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Highlighted species or subjects  are links to photos/articles. Just click on the subject.
In FLASK.  Coryanthes  cataniapoense 
Dend bigibbum superbum alba x alba
Doritis pulcherima chompornense, Rodriguezia secunda
In PLANTS.  Phalaenopsis lobbii, Phalaenopsis aphrodite, Aerides jarkianum.

Ready to replate.   Coryanthes gernotii, Coryanthes alborosea, Coryanthes
picturata, Coryanthes macrantha, Coryanthes leucocorys, Coryanthes
speciosa,Coryanthes bruckmuelleri,

Culture.   Coryanthes.
Stop Press; Vale Dr Gernot Bergold, 5th February 2003.

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New in Flask.
Coryanthes  cataniapoense "Gernot Bergold". A rare Bucket orchid from Venezuela. Photo top of page courtesy Dr Gernot Bergold. Culture and notes below.
Dend bigibbum superbum alba x alba Australian species, dry rest in winter after the flowering. A very small pot is required with a well drained media.
Doritis pulcherima chompornense This species from Thailand has the petals the same as the labellum, with large yellow blotches. Best grown in a small pot.
Rodriguezia secunda  A species best grown on a slab of treefern if available or a small well drained basket. The flowers are delicately crystalline  in appearence. Rodriguezias wil grow under much the same conditions as those for Dendrobiums and Oncidiums.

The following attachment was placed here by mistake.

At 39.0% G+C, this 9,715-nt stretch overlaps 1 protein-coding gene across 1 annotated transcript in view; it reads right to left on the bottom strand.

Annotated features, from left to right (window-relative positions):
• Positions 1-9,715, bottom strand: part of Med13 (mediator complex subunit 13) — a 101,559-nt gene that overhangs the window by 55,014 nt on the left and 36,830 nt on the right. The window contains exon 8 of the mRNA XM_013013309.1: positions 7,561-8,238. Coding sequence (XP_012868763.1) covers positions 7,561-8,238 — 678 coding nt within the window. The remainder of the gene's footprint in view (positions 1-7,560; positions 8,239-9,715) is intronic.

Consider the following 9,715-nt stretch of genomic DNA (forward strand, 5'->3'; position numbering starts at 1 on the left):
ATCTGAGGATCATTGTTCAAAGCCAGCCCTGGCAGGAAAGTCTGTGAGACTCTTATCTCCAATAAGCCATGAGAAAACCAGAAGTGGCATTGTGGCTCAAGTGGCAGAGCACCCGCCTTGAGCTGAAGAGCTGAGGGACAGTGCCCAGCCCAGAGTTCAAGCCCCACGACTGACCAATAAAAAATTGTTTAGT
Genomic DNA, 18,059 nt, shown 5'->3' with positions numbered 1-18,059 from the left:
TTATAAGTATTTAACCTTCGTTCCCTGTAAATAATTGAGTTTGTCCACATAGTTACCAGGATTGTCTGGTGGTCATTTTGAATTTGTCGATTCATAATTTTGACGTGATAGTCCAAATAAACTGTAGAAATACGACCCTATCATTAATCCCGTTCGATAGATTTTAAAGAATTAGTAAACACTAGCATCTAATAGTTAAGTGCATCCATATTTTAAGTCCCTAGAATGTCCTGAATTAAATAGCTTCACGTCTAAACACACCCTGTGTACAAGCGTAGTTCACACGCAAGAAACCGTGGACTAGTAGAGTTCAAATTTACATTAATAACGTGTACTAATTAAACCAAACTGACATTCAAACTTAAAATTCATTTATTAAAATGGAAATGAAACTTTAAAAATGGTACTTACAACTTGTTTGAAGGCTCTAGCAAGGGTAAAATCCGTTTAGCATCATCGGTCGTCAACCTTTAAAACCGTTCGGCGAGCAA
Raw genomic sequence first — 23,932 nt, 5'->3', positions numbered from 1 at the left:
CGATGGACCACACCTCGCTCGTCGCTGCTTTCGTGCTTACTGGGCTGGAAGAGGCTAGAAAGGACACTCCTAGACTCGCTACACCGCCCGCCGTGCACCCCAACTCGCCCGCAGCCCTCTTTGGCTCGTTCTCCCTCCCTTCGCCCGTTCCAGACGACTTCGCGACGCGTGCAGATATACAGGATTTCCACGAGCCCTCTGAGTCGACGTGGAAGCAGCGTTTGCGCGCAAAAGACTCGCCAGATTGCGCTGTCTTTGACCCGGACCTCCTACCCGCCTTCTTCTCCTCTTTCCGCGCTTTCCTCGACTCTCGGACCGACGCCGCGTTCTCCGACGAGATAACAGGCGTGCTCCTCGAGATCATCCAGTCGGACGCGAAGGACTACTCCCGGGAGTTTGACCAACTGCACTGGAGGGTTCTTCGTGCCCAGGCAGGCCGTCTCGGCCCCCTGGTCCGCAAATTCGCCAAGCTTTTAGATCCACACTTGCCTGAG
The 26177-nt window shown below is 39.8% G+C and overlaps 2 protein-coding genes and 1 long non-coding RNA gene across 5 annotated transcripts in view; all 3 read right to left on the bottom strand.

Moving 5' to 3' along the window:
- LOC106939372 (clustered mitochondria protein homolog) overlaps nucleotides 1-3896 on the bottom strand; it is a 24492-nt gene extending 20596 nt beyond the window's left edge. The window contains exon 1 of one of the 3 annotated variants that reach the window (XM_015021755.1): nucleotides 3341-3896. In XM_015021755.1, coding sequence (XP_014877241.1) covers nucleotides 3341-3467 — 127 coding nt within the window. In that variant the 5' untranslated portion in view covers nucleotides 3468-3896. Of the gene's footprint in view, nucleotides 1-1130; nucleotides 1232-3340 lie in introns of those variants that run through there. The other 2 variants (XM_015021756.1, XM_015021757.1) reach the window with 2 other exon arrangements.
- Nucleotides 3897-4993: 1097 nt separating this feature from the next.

New in Plants.
Phalaenopsis lobbii.   This is a minature species best grown on a slab. The near flowering size plants are well established on pieces of cork bark, grown umder heavy shade in a well ventilated spot. Frequent watering in the growing season is required and a dry rest in winter, when the plants can be actually deciduous depending on the climate.
Phalaenopsis aphrodite,  This large growing Philippines species requires a large shallow container or basket under typical Phalaenopsis conditions of shade and good ventilation. Seedlings are growing well in 5cm slotted pots in a spagh isolote mix.
Aerides jarkianum.  A reasonably small growing species from the Philippines that will do best in a small basket. Near flowering size plants are doing well in a small basket with a little spagh isolite mix. Aerides are easy to grow if a little extra shade is given and good ventilation supplied.
Ready to Replate.
Coryanthes gernotii, Yellow, red spots, Venezuela. Named after Dr Gernot Bergold.